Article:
ENVIRONMENTALISTS have lauded work which they say will make vast improvements in traffic flow - for fish.

A new ‘fish pass’ has been created in Odney Stream, Cookham, which is said to be one of the most important for spawning in the area.

Whilst it has been hailed as “great news for fish” it is also hoped that stocks of the scaled aquatic creatures will increase - meaning more success for anglers along the lower Thames.

The passageway, which was constructed as part of £10,000 project by modifying the existing weir at the top of the channel, will provide an extra 100 metres of spawning habitat.

It will benefit species such as barbel, chub and dace in particular.

George Gerring, fisheries technical specialist for the Environment Agency, who carried out the work, said: “Odney Stream is one of the most valuable spawning grounds for flow dependent fish species in Berkshire.

“Modifying the existing weir is great news for fish as it gives them a better chance to spawn and will mean that the stream will thrive with life in years to come.”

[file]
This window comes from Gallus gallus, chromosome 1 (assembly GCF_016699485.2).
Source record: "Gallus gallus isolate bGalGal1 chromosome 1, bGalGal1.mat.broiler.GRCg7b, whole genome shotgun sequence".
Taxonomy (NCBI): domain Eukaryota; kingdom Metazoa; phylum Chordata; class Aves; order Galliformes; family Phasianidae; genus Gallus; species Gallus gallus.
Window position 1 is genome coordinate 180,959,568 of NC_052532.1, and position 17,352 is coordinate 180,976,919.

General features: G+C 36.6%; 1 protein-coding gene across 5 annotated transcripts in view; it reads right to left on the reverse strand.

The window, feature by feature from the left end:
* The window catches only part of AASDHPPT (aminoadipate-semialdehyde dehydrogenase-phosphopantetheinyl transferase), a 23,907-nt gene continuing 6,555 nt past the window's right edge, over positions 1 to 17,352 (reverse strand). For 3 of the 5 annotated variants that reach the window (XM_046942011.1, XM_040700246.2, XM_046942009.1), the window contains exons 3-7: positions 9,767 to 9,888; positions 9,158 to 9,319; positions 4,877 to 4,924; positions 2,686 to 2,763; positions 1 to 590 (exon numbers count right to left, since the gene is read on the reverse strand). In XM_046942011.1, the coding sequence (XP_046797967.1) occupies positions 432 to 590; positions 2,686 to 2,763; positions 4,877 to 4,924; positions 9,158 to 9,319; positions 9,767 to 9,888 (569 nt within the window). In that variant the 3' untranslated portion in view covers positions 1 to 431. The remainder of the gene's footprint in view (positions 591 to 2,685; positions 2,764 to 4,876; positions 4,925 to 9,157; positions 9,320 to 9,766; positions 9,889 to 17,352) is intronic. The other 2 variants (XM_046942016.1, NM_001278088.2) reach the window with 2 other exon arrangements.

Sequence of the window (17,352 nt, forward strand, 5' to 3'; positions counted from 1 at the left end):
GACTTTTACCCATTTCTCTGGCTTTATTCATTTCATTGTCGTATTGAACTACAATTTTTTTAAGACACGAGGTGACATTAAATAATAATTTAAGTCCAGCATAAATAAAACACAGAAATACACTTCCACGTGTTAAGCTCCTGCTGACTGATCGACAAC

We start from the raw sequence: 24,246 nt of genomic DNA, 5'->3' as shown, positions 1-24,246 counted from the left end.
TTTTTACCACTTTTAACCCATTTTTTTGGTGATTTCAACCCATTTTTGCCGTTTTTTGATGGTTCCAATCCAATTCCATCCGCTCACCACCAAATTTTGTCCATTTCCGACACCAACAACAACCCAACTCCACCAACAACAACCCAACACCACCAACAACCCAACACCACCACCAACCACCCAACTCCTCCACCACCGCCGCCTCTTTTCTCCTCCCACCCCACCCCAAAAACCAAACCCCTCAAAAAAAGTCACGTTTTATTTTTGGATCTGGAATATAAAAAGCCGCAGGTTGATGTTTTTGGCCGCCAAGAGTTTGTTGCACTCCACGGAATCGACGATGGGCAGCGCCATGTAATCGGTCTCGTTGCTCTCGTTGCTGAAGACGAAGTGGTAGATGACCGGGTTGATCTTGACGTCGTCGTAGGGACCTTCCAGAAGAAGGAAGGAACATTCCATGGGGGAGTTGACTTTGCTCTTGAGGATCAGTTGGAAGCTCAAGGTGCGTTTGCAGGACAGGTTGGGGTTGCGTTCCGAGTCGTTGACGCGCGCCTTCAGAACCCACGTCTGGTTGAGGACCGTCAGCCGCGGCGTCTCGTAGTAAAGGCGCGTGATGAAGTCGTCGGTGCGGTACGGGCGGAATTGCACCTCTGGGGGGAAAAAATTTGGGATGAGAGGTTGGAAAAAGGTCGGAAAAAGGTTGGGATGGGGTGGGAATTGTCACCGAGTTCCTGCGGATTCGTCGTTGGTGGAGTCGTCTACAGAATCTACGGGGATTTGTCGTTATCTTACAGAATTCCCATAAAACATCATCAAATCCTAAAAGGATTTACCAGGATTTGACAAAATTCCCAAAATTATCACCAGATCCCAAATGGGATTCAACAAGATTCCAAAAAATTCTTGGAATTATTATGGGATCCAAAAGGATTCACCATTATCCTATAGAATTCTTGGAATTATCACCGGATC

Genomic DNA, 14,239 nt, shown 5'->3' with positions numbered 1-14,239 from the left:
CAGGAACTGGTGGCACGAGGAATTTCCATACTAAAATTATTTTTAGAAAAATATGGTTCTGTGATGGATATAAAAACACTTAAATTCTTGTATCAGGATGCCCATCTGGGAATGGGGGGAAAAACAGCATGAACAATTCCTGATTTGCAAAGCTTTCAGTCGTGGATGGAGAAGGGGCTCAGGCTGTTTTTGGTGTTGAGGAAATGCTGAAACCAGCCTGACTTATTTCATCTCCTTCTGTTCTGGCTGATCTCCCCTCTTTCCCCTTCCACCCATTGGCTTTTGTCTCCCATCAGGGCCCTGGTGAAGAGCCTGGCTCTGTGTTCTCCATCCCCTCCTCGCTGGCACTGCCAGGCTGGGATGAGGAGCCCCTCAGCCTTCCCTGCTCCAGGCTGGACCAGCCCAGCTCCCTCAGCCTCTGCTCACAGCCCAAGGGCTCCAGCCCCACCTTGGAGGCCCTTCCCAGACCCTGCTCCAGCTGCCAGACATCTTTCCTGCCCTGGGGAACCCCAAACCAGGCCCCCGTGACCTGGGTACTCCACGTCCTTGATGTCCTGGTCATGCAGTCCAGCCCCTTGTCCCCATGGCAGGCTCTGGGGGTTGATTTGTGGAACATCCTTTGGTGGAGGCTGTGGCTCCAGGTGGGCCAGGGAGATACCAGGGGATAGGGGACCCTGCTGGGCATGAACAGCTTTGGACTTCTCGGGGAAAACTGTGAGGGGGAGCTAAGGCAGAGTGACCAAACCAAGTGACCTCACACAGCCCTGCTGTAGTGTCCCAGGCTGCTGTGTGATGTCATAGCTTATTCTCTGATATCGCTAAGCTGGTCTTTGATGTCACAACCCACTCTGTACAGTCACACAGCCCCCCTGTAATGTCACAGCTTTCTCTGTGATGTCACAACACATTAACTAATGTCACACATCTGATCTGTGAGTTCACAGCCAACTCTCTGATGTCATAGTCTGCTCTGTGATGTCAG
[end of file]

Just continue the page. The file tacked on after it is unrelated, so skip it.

Low summer flows have threatened valuable breeding spots in recent years.

This has been caused by a weir at the head of the channel which not only restricts flows but also prevents fish from migrating.

Brook Lamprey, a freshwater species have already been seen building nests on the new gravels.

They are considered to be an important conservation species which require clean rock beds for spawning.

Mr Gerring added: “We will be closely monitoring the scheme this spring and summer and we are very confident our work at Cookham will improve fish stocks and angling in the lower Thames.”